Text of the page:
February 2002 | All of us have that moment when we realize that some of our fellow adults fall short of, to put it mildly, "candor." Mine came when I served with the Congressional Sub-Committee on Oversight and Investigation. We were looking into an FDA directive that brought hundreds of millions of dollars in profits to a particular drug company. This directive was based on a report from an FDA doctor. During our hearing, the doctor testified that his field report was created in a single sitting and not multiple sessions. When questioned why then each line in the report was written in different ink, unabashed, he replied, "I am just a nut about colored pens."
I found this same challenge to "candor" in a digital content lawsuit currently being heard in California. When Congress passed the Digital Millennium Copyright Act (DMCA) in 1998, it contained language to protect content owners. Of course, none of us who create content were fooled into thinking that this would end piracy on the Internet. Rather, we thought it would at least guarantee us the tools we would need to rectify copyright violations as they occurred. Apparently, we were wrong.
Harlan Ellison, the flamboyant writer and futurist who filed the suit, claimed that his work has appeared almost in toto in such online locations as the Usenet e-book news group alt.binaries. and other sites as well. Naturally, such free-for-all piracy impacts his potential royalties on the stolen works. When he first learned of these violations in late 1999, he promptly followed the guidelines established in the DMCA to have the pirated material removed from such places as AOL and RemarQ (a Usenet access provider) by forwarding documented notification to those providers.
I should explain that the DMCA's Title II—"Online Copyright Infringement Liability Limitation Act"—outlines these guidelines. They mandate that ISPs are liable for monetary damages for piracy unless they take certain steps. For example, ISPs need to have a "reasonable mechanism" in place to receive and respond to reported cases of piracy in order to be protected from damage suits. (The DMCA does not require an ISP to actively screen material traveling through their systems for potential copyright problems. This currently would be an almost insurmountable technical challenge. Rather, it calls for ISPs to show an energetic response to properly identified violations.) Specifically, the Act requires that material posted without the copyright owner's permission be removed or blocked promptly once the service provider has been notified.
Unfortunately for Harlan Ellison, neither AOL nor RemarQ played by the rules.
AOL did provide an email address for reporting pirated works, but mail sent to that address bounced back as undeliverable. After months of attempting to communicate with AOL about the violations (with his works illegally remaining online), Ellison filed suit. Within a matter of days following the lawsuit's filing, AOL announced a new email address for reporting piracy. When asked why mail sent to the old address couldn't simply have been forwarded to the new one, AOL said, "We can't do that."
This certainly has to rank high in the list of curiosities—an ISP that cannot forward email from one address to another, particularly one with the clout and pedigree of AOL. (Perhaps that FDA doctor now is AOL's mail server admin?)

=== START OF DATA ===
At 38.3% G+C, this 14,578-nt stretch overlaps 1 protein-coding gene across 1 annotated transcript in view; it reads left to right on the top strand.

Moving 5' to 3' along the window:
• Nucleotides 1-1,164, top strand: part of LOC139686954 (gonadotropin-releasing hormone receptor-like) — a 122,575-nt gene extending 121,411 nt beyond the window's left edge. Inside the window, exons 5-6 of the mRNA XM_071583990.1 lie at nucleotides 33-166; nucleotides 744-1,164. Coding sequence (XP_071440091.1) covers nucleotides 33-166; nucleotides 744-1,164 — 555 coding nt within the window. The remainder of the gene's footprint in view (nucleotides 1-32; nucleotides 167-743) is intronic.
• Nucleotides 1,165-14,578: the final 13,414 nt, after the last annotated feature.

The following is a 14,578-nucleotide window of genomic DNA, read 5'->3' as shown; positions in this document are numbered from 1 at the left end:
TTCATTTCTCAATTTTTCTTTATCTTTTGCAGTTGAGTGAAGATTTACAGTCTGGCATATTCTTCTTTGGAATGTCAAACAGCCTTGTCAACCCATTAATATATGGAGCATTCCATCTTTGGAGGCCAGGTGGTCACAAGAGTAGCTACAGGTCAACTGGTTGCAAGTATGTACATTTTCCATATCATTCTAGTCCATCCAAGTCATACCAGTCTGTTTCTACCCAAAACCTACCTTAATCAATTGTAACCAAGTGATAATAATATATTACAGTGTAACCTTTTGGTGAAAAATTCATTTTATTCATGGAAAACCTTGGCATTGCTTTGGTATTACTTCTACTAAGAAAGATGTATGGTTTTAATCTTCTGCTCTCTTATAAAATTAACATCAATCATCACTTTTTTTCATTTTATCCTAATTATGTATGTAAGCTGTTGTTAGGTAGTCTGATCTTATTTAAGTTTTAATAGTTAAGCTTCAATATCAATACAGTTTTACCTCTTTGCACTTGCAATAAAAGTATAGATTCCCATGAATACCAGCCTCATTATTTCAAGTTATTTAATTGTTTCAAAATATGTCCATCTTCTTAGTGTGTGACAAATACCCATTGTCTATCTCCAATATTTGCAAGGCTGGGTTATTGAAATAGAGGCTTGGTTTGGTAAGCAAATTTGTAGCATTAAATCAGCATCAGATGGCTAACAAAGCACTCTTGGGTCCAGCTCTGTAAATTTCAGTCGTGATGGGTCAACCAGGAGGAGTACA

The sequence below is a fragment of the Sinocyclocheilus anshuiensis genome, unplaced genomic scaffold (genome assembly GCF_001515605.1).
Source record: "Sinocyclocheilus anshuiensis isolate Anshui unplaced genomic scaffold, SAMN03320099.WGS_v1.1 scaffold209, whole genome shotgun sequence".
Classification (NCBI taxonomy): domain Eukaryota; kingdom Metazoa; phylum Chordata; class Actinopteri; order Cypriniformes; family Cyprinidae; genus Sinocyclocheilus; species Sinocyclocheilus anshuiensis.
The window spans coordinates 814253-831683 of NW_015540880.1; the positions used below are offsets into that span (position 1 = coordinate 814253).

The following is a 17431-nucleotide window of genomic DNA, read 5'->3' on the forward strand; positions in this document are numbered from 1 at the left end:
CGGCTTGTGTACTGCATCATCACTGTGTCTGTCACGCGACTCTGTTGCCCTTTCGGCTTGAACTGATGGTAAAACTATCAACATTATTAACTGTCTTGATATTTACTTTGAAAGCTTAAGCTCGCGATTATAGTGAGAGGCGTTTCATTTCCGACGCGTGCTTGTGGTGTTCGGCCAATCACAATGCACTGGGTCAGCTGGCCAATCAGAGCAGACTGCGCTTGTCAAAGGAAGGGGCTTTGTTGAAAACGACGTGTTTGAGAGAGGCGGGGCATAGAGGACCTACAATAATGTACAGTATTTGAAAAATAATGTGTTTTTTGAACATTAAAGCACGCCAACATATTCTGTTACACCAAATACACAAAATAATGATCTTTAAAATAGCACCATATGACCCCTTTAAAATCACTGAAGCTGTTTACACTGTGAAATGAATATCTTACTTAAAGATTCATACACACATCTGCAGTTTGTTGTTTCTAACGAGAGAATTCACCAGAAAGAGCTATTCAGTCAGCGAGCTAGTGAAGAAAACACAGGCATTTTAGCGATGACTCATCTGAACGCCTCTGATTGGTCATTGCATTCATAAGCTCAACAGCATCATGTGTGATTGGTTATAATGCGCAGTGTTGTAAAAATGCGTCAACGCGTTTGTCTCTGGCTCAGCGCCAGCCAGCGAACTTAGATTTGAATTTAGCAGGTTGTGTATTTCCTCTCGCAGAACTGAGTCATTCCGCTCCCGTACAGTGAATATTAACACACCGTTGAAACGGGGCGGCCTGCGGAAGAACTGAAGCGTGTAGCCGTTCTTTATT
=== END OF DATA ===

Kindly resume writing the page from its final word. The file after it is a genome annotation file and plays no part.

But a simple email address change is far from the most serious issue. Initially, AOL claimed that this wholesale duplication of copyrighted works was "fair use." Fortunately for copyright owners trying to prevent such misappropriations of their work, the Napster decision clearly stated that this type of copying is a violation of the Copyright Act. Now, AOL and RemarQ claim that they fulfilled their duties under the DMCA and are not required to remove the pirated works even when it is pointed out to them. In effect, as Ellison points out, this will "make it impossible for anyone ever to prevail against an online service provider for copyright infringement."
This is a serious challenge to the DMCA—even more serious than the claims of Napster and DeCSS defenders that it goes too far, or is inconsistent with earlier legislation. The point is moot if DMCA doesn't work as it was designed to, if it's hamstrung by circuitous logic, silly technicalities, and ISP indifference, and is thus rendered powerless to protect the rights of the developers and content creators it was enacted to serve. If service providers don't have to respond to reported piracy by removing the offending pieces, how are we to protect our work? We aren't asking whether AOL has an "affirmative duty" to analyze all incoming data (email, newsgroup postings, etc.) for pirated works; in the cases noted here, that work was done for them, and they still failed us. All we ask is that ISPs like AOL be responsive to reports of copyright violations and accordingly remove or block properly documented copyright violations from their systems. Anything less is simply unacceptable.
Ellison is, of course, pursuing any and all users who actually perpetrate such copyright infringement. His lawsuit covers numerous "John Does" as they are uncovered. In fact, he has already cornered and won a judgment against one arrogant pirate who defied Ellison to find him. The lawsuit, however, goes on. This is currently a one-man crusade and needs our generous support to continue. For details, see their Web site at www.harlanellison.com/kick. You can also donate through the site as well.